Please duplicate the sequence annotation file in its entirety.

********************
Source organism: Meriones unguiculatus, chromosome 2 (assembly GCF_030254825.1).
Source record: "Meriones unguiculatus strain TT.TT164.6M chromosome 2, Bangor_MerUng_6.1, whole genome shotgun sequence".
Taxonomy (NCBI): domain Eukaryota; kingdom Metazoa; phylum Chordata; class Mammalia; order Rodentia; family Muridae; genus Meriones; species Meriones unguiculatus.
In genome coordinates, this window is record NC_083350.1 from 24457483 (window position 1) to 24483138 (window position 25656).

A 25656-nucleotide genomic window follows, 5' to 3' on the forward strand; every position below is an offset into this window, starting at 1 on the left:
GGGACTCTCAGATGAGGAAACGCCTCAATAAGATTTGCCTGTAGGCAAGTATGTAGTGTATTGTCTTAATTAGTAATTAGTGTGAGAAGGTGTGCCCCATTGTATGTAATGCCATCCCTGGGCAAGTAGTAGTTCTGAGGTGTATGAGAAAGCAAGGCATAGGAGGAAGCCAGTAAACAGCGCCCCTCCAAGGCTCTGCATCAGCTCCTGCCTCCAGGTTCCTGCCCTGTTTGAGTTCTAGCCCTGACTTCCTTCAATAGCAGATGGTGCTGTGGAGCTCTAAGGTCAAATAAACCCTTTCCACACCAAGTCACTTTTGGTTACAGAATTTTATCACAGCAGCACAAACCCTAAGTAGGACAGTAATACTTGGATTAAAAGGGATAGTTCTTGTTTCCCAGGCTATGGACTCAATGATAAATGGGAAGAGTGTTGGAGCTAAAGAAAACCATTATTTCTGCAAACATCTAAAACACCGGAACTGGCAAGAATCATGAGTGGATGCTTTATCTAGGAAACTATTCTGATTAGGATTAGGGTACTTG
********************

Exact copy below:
Source organism: Meriones unguiculatus, chromosome 2 (assembly GCF_030254825.1).
Source record: "Meriones unguiculatus strain TT.TT164.6M chromosome 2, Bangor_MerUng_6.1, whole genome shotgun sequence".
Taxonomy (NCBI): domain Eukaryota; kingdom Metazoa; phylum Chordata; class Mammalia; order Rodentia; family Muridae; genus Meriones; species Meriones unguiculatus.
In genome coordinates, this window is record NC_083350.1 from 24457483 (window position 1) to 24483138 (window position 25656).

A 25656-nucleotide genomic window follows, 5' to 3' on the forward strand; every position below is an offset into this window, starting at 1 on the left:
GGGACTCTCAGATGAGGAAACGCCTCAATAAGATTTGCCTGTAGGCAAGTATGTAGTGTATTGTCTTAATTAGTAATTAGTGTGAGAAGGTGTGCCCCATTGTATGTAATGCCATCCCTGGGCAAGTAGTAGTTCTGAGGTGTATGAGAAAGCAAGGCATAGGAGGAAGCCAGTAAACAGCGCCCCTCCAAGGCTCTGCATCAGCTCCTGCCTCCAGGTTCCTGCCCTGTTTGAGTTCTAGCCCTGACTTCCTTCAATAGCAGATGGTGCTGTGGAGCTCTAAGGTCAAATAAACCCTTTCCACACCAAGTCACTTTTGGTTACAGAATTTTATCACAGCAGCACAAACCCTAAGTAGGACAGTAATACTTGGATTAAAAGGGATAGTTCTTGTTTCCCAGGCTATGGACTCAATGATAAATGGGAAGAGTGTTGGAGCTAAAGAAAACCATTATTTCTGCAAACATCTAAAACACCGGAACTGGCAAGAATCATGAGTGGATGCTTTATCTAGGAAACTATTCTGATTAGGATTAGGGTACTTG